Fox2now.com. May 14, 2012. Retrieved August 2, 2012.
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22, 2012. Retrieved August 2, 2012.
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Rush Limbaugh Show".
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What your kids actually like to read". CNN.com. Turner Broadcasting
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critics want to set the facts straight, but it's not easy". Chicago
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Archived from the original on June 16, 2001. Retrieved July 19,
Rush Limbaugh writes children's book "Rush Revere"". Fox News.
September 5, 2013. Retrieved September 6, 2013.
^ "Rush Revere and the Brave Pilgrims: Time-Travel Adventures with
Exceptional Americans: Rush Limbaugh: 9781476755861: Amazon.com:
Books". Amazon.com. Retrieved September 22, 2013.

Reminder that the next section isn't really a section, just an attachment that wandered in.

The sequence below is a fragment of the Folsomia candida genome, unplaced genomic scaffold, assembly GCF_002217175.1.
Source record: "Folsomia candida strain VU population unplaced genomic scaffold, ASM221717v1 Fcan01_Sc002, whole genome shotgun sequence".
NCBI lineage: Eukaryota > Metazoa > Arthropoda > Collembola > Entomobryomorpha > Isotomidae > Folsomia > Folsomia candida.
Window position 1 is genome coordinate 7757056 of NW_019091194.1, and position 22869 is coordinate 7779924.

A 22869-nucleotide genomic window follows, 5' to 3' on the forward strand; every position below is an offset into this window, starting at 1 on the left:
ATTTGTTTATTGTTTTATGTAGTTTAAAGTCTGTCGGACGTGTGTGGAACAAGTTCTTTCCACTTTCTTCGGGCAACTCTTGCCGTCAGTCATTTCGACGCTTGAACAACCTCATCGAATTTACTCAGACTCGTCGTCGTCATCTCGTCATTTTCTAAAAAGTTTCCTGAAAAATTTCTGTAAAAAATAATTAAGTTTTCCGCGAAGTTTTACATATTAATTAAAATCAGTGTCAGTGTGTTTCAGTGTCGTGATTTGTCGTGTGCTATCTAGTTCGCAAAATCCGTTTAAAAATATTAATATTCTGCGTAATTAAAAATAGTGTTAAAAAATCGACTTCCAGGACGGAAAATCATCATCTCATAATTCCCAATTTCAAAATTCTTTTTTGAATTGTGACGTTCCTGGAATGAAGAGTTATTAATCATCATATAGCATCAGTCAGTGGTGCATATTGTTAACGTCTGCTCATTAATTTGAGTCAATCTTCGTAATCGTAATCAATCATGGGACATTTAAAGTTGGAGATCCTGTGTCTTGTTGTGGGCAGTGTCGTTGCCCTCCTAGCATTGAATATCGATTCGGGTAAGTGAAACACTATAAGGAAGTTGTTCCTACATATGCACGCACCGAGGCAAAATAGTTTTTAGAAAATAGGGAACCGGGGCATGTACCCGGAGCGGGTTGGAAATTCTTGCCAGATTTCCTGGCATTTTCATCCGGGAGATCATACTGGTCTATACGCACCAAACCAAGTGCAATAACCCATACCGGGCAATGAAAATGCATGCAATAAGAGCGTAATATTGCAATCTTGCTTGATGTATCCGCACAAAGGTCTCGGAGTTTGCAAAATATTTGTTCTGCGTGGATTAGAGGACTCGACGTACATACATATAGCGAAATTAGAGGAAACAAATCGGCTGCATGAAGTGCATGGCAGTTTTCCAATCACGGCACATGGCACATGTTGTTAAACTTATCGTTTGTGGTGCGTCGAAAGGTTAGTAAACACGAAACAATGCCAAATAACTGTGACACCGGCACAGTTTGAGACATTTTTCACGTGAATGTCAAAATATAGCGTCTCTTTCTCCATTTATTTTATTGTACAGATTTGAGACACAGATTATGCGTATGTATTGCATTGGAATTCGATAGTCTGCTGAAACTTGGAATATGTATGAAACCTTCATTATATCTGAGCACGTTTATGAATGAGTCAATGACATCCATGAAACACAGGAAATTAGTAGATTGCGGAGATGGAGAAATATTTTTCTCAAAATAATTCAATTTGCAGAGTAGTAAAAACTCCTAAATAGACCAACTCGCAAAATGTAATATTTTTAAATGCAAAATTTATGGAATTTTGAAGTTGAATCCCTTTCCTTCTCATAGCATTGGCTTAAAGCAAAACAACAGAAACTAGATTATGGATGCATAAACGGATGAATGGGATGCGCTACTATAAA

^ Quinn, Annalisa. "Book News:
Rush Limbaugh Wins Children's Book
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book award". The Washington Times. March 22, 2014.
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Revolution Available for Pre-Order!". Premiere Radio Networks. October
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Hands". Rushlimbaugh.com. November 6, 2008. Archived from the original
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Rush Limbaugh on Abortion". On the Issues. Retrieved 29 January
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p. 4. For all his bravado, however, Limbaugh is immensely
sensitive to charges of insensitivity. When asked about the racist
they-all-look-alike connotation of a statement like `Have you ever
noticed how all newspaper composite pictures of wanted criminals
resemble Jesse Jackson?` this professional talker from a family of
lawyers pleads total innocence.`You may interpret it as that, but I,
no, honest-to-God, that's not how I intended it at all. Gee, don't get
me in this one. I am the least racist host you'll ever find.`
Recalling a stint as an `insult-radio` DJ in Pittsburgh, he admits
feeling guilty about, for example, telling a black listener he could
not understand to `take that bone out of your nose and call me
^ "Limbaugh: "For the first time in his life, Paterson is gonna be a
massa" if he chooses Massa's replacement". The
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Rush Limbaugh Says 'Rape Police' Left Cares Too Much About Consent.